If you are a nursing mom and concerned about your baby's growth, speak to your pediatrician or a lactation consultant, but consider trying techniques that increase the amount of fat in your breast milk. Typically, a mother’s breast milk contains 20 calories per ounce, but there is significant variability in its fat content throughout the day, reports The Children’s Hospital of Philadelphia. As a nursing mother, your diet does not influence how much fat is in your milk, but it does influence what kinds of fat are in your milk, so eat healthy fats to promote your baby's growth and development.
Your baby gets foremilk when she starts a nursing session, which is mostly water, protein and other nutrients with little calories and fat. As she continues to nurse, she receives hindmilk, which has a significantly higher amount of fat and calories. The Children's Hospital of Philadelphia recommends separating the foremilk from the hindmilk if your baby isn't getting enough fat or you produce more milk than your baby needs. By pumping milk out before your baby nurses, she'll get the hindmilk to support adequate growth. Pump one-third of the milk you would pump from a full pumping session to remove the foremilk.
Frequency of Nursing Sessions
You can also give your baby longer and more frequent nursing sessions to ensure she is drinking the hindmilk. Babies who nurse longer get both the foremilk and the hindmilk. If you're baby doesn't like to nurse for long periods, decrease the time between nursing sessions. Certified Lactation Consultant Kelly Bonyata states on her website, Kelly Mom Parenting and Breastfeeding, that the fat content of milk is higher when feedings are close together. Babies vary on how long it takes them to fill up on higher-fat milk, so Bonyata also recommends not switching breasts until your baby stops sucking so she gets her fill of higher fat milk at the end of a feeding.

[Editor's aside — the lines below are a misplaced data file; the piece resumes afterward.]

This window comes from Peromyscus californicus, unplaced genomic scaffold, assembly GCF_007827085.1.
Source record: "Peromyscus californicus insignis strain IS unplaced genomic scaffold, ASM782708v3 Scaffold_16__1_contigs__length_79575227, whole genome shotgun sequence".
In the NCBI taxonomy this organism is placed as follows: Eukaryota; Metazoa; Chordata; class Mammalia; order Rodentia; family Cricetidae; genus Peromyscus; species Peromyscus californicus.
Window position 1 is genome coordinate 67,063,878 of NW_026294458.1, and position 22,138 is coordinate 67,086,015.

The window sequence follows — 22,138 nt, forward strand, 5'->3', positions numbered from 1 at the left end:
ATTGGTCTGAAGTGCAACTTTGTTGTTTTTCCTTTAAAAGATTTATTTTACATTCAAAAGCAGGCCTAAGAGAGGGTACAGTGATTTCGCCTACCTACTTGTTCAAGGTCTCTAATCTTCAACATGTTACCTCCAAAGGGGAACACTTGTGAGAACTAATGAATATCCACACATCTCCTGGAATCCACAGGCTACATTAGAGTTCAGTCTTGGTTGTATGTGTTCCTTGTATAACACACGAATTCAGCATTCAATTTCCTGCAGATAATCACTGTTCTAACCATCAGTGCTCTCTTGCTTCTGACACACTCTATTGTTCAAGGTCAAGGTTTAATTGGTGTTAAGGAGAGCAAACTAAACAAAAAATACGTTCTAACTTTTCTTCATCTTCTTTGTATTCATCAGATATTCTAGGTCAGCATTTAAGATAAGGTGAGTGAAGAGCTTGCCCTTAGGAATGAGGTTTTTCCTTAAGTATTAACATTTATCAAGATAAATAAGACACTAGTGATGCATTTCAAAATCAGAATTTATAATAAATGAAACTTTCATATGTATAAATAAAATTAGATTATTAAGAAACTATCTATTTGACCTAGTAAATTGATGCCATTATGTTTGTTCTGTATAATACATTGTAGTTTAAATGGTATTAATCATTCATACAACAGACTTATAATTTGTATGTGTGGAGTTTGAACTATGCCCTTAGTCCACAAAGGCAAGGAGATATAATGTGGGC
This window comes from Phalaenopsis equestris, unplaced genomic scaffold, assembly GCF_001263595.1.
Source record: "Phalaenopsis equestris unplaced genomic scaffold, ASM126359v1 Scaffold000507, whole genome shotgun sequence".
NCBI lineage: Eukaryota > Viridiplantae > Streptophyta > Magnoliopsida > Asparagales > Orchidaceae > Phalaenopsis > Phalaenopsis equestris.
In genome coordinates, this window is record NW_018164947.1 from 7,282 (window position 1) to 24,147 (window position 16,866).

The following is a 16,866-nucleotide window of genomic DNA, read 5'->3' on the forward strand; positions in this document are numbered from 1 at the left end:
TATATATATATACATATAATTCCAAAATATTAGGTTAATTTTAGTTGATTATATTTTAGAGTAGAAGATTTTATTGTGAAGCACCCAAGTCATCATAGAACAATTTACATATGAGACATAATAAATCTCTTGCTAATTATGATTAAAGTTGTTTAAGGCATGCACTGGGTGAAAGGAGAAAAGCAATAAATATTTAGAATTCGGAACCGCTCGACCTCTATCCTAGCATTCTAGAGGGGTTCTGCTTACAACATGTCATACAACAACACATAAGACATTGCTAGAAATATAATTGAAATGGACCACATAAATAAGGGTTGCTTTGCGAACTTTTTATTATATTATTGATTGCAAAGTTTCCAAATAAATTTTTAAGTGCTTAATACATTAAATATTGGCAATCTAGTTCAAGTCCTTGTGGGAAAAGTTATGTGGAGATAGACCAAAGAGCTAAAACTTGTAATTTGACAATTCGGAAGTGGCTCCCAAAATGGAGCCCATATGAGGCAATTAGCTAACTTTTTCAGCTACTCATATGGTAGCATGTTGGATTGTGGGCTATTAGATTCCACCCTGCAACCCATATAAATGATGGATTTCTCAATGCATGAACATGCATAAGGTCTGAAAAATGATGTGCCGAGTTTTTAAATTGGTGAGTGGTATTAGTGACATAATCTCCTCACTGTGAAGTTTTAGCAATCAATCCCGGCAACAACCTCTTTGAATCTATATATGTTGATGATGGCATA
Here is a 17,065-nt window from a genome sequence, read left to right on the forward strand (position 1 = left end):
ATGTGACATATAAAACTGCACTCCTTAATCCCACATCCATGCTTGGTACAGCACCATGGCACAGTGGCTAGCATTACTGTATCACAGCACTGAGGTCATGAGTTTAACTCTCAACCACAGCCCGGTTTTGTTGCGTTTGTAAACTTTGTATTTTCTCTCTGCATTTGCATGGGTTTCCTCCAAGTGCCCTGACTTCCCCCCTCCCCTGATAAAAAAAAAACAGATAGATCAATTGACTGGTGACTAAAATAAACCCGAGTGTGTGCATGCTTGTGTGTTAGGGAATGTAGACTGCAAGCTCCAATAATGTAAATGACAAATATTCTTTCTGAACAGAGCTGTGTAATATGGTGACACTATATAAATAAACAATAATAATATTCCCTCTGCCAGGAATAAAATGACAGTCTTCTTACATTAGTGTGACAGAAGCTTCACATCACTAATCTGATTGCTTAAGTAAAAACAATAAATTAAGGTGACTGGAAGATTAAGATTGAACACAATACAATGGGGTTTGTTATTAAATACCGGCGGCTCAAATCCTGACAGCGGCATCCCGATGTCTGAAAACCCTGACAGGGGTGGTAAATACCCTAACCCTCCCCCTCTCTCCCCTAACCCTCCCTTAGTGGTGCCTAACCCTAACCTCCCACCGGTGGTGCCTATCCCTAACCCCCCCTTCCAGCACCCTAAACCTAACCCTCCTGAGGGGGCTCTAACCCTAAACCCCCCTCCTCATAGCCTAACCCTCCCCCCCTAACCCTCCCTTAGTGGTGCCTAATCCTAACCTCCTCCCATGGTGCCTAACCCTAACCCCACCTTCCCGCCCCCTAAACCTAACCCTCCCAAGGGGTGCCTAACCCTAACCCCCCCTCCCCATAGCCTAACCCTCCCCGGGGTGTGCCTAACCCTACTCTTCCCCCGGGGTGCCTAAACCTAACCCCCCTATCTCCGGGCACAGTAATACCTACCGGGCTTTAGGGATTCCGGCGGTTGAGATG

If your baby sucks without drinking at the breast, try compressing your breast to stimulate the milk ejection reflux so your little one is getting enough high-fat milk. Breast compression works especially well in the first few days of life if your baby doesn’t latch on well or if your baby tends to fall asleep while nursing. To compress your breast, hold your baby with one hand and encircle your breast with the other hand. When your baby stops drinking, squeeze your breast. She should start drinking again. Continue applying pressure until your baby stops drinking. Then release, wait a few minutes and repeat until your baby stops drinking even with you compressing your breast.
Types of Fat in Breast Milk
The fats you eat are the fats your baby will get through your breast milk. A study published in 2002 in the “European Journal of Clinical Nutrition” demonstrated that the breast milk of Spanish mothers was lower in saturated fat and higher in monounsaturated and omega-3 fatty acids, which reflects the traditional Mediterranean diet of Spain. Eat plenty of monounsaturated and polyunsaturated fatty acids found in vegetable oils, nuts, seeds and fish as opposed to saturated fats, which you get through meat and full-fat dairy products. Monounsaturated and polyunsaturated fatty acids are vital to your baby’s brain and eye development and the essential fatty acids in breast milk are associated with higher IQ scores and better vision.